Kelvin Benjamin might not realize it yet, but he should be hopeful about the shift from Tyrod Taylor to Nathan Peterman.
One of Taylor's best assets is his superb protection of the football, his extreme avoidance of interceptions. But he takes that trait to a fault with his reluctance to pull the trigger.
As has been written and said so many times, Taylor is not an anticipation passer. He doesn't "throw guys open."
It was evidenced again – not a lot, but at a few key times – in Sunday's loss to New Orleans.
A key play was a Taylor "no-trigger" checkdown pass to LeSean McCoy for a 1-yard gain in the second quarter. The Bills were down, 14-3. They needed to get something going on offense. Benjamin ran a 17-yard out against a Saints Cover 2 zone defense. The window was tight because the back safety was starting to close on the receiver. But Benjamin was open if the pass was delivered just as he made his break and the ball was high enough to get over the underneath cornerback.
The 6-foot-5, 245-pound Benjamin is classic "open-when-he's-not-open" receiver. He has a giant catch radius. He can box out cornerbacks. He's not often going to create quick, initial separation to make it an obvious open look for the quarterback. Benjamin's quarterback needs to have good, high ball placement and needs to trust that Benjamin will come down with it.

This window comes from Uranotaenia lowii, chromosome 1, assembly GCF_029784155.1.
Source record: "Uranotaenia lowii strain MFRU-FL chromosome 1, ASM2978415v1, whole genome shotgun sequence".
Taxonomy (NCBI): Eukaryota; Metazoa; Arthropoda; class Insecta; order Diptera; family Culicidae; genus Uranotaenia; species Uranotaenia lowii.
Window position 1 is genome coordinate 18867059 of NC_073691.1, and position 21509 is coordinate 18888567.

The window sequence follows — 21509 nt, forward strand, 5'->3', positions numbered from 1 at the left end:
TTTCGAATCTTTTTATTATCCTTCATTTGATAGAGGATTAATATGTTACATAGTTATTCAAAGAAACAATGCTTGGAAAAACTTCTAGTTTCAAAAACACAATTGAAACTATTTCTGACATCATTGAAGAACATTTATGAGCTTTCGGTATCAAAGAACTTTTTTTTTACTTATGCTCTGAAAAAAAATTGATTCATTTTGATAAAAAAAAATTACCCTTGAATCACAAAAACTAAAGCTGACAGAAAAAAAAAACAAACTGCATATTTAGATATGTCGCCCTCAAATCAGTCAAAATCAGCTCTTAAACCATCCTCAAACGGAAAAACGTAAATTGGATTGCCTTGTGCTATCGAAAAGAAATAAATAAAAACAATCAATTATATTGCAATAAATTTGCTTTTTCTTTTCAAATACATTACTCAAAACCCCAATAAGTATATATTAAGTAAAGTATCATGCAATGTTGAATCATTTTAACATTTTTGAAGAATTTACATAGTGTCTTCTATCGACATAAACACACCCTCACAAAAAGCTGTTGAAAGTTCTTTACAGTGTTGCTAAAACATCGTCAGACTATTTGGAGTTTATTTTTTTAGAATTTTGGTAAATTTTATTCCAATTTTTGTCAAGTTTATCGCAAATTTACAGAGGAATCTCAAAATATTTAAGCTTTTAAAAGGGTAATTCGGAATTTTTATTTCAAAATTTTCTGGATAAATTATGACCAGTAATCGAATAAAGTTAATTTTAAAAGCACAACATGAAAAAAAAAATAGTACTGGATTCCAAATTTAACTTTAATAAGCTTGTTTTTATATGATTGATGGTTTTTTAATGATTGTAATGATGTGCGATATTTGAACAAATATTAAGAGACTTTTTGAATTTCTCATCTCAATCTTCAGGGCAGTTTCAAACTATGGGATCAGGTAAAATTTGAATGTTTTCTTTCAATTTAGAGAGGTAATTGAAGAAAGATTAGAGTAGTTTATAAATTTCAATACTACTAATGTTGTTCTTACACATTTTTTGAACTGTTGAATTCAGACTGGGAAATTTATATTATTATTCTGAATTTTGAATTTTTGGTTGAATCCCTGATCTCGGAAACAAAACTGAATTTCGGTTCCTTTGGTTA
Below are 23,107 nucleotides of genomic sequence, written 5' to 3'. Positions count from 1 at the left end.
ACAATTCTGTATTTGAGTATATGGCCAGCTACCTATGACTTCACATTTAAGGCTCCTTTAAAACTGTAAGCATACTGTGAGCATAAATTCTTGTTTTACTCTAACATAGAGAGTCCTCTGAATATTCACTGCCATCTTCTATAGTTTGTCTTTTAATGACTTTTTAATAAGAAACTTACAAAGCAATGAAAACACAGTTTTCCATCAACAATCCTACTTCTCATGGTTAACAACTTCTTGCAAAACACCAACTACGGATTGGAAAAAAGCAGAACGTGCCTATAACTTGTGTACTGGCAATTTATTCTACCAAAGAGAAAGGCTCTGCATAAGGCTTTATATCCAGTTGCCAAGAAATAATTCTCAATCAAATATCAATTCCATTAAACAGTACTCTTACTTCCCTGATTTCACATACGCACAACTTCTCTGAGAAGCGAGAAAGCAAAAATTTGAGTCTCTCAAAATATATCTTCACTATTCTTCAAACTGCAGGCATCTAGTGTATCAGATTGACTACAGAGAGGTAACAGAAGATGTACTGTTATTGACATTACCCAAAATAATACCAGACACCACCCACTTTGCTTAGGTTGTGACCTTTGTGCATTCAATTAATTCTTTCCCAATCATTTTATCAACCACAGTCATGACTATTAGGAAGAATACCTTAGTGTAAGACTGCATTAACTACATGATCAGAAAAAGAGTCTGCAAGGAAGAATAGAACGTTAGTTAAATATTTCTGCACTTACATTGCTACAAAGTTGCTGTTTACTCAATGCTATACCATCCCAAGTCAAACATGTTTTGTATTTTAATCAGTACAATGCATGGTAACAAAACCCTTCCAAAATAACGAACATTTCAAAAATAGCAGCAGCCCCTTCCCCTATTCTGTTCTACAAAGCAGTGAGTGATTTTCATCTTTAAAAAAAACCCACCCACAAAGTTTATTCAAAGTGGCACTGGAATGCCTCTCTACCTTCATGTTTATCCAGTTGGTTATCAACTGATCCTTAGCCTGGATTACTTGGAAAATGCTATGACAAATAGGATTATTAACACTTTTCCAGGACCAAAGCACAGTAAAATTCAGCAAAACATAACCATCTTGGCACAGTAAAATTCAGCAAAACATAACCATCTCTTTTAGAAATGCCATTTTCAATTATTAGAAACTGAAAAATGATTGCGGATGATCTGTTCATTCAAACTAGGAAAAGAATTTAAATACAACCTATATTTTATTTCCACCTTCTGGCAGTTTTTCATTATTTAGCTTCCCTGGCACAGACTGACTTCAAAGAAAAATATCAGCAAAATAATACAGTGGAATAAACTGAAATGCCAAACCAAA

Taylor has shown some progress in throwing from the pocket. He doesn't look to escape as quickly as in the past. He has waited late in the down for guys to get open a bit more this year. Taylor's average time to release the ball still is third longest in the league (2.82 seconds), according to Pro Football Focus. However, that figure is going to be inflated because the Bills run so many more rollouts and bootlegs than some teams. (Derek Carr is fastest at 2.17 seconds.) But Taylor still is not an anticipation passer. After he has made 38 starts in the past three years, it's hard to see him becoming that kind of quarterback.
Peterman showed good anticipation in a pass for Benjamin at the start of the Bills' fourth-quarter touchdown drive against the Saints. It was a first-down play from the Buffalo 46 with the Saints again in a Cover 2 defense. Two Bills receivers were open on check-down passes. Peterman released the ball for Benjamin on a 17-yard in-cut before Benjamin had started to turn around. The play was a 21-yard gain. If Peterman hesitated, the underneath cornerback would have been in good position to break up or intercept the pass.
Can Peterman avoid interceptions? How quickly will he be able to process the many fronts and coverage defenses will throw at him? We will see.
But the Bills in general – and Benjamin in particular – need more anticipation passes to take a leap forward on offense.